Cristian Ahumada, executive director of Clifford Beers Housing.
Kimberly Park Cristian Ahumada, executive director of Clifford Beers Housing.

Cristian Ahumada is the new executive director of Clifford Beers Housing, a Los Angeles-based nonprofit developer.

Started in 2005, the organization builds permanent supportive housing for people with special needs, focusing on those who have been homeless and have mental health needs. It has placed into service six projects with 219 housing units and has plans to build more.

Ahumada, who was recently director of housing at Skid Row Housing Trust in L.A., brings 20 years of experience to his new role.

What was your first job in affordable housing?

After college, I worked as a “pseudo” asset manager/junior project manager with Jack Gardner (now president and CEO of The John Stewart Co.) at Hollywood Community Housing. Back then, Hollywood Housing was just starting out and had done only three projects.

Now, you are head of Clifford Beers Housing. Share an interesting fact about the organization.

The name itself is interesting. “Clifford Beers” refers to a gentleman from a wealthy family born in the late 1800s. Unfortunately, mental illness ran in the family, and he and all of his siblings were placed in mental institutions. However, unlike his siblings, Mr. Beers was able to overcome his mental illness. After he was released from the institution, he obtained an education and used it to write about his experiences, including treatment of mental health and the problems associated with systems in place at the time. His writings established a model for what the understanding and treatment of mental health are today.

What are your plans for the organization?

Jim Bonar, the founding executive director of Clifford Beers, took the organization through its infancy and developed the first projects, which are always difficult because lending partners will scrutinize newer organizations more and require things like guarantees. Partnering with others to apply for low-income housing tax credits is necessary in order to receive full experience points. Now, however, the organization has almost reached the point of being fully independent of financial partnerships. The “2.0 version” will be able to rely on its own balance sheet, reputation, and experience without having to partner with other agencies. From a collaborative position, we will continue to seek out partnerships. For instance, we are pursuing a project with Mental Health America in Long Beach and a project with an organization called Tri Cities, which is basically representatives of Pomona, LaVerne, and Claremont, in Pomona. Our new model is more about collaborating with service partners to enhance service delivery to our residents and simultaneously becoming financially independent.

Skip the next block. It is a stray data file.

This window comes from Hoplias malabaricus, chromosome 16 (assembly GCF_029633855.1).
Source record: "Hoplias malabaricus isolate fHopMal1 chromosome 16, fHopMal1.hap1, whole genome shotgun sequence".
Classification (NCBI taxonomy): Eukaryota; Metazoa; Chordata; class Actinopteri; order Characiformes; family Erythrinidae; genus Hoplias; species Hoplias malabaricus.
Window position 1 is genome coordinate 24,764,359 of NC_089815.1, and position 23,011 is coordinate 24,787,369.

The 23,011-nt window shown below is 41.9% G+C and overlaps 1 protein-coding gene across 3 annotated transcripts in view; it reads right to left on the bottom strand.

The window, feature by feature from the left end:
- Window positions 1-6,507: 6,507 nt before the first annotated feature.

If you could add any feature or amenity to your developments, what would it be and why?

After having done so many of these developments, I think a lot of people will arrive at the same conclusion I did: outside of basic needs like sufficient natural light and air, buildings need open space, opportunities for green areas, and opportunities for recreational space. This is as much for children as for adults. For example, a half-court so residents can play basketball, opportunities for gardening, or a connection to open space are great examples of these amenities. People are doing interesting projects with school districts. Even buildings that are sited adjacent to open space rather than providing it directly serve an important function. Those connections and features are important in a time when we are fighting diabetes, obesity, and mental illness. To the degree we can bring some of these features to developments to create more than just the housing, I think we can significantly improve the stability of folks and enrich their lives.

Affordable housing matters because …

The gaps toward economic and social mobility are too great.

If you could take a crash course in any subject, what would you learn?

Bushido. Bushido emphasizes zen. I think what we do, this amount of work, requires you to function on all cylinders at all your capacities. In order for you to do that, you have to be very centered. For example, you chase the project not the money. You are chasing a concept, an ideal. You need to be centered in what it is you want. You have to be in some degree void of ego. You have to have patience and be very tactical. It’s very strategic work.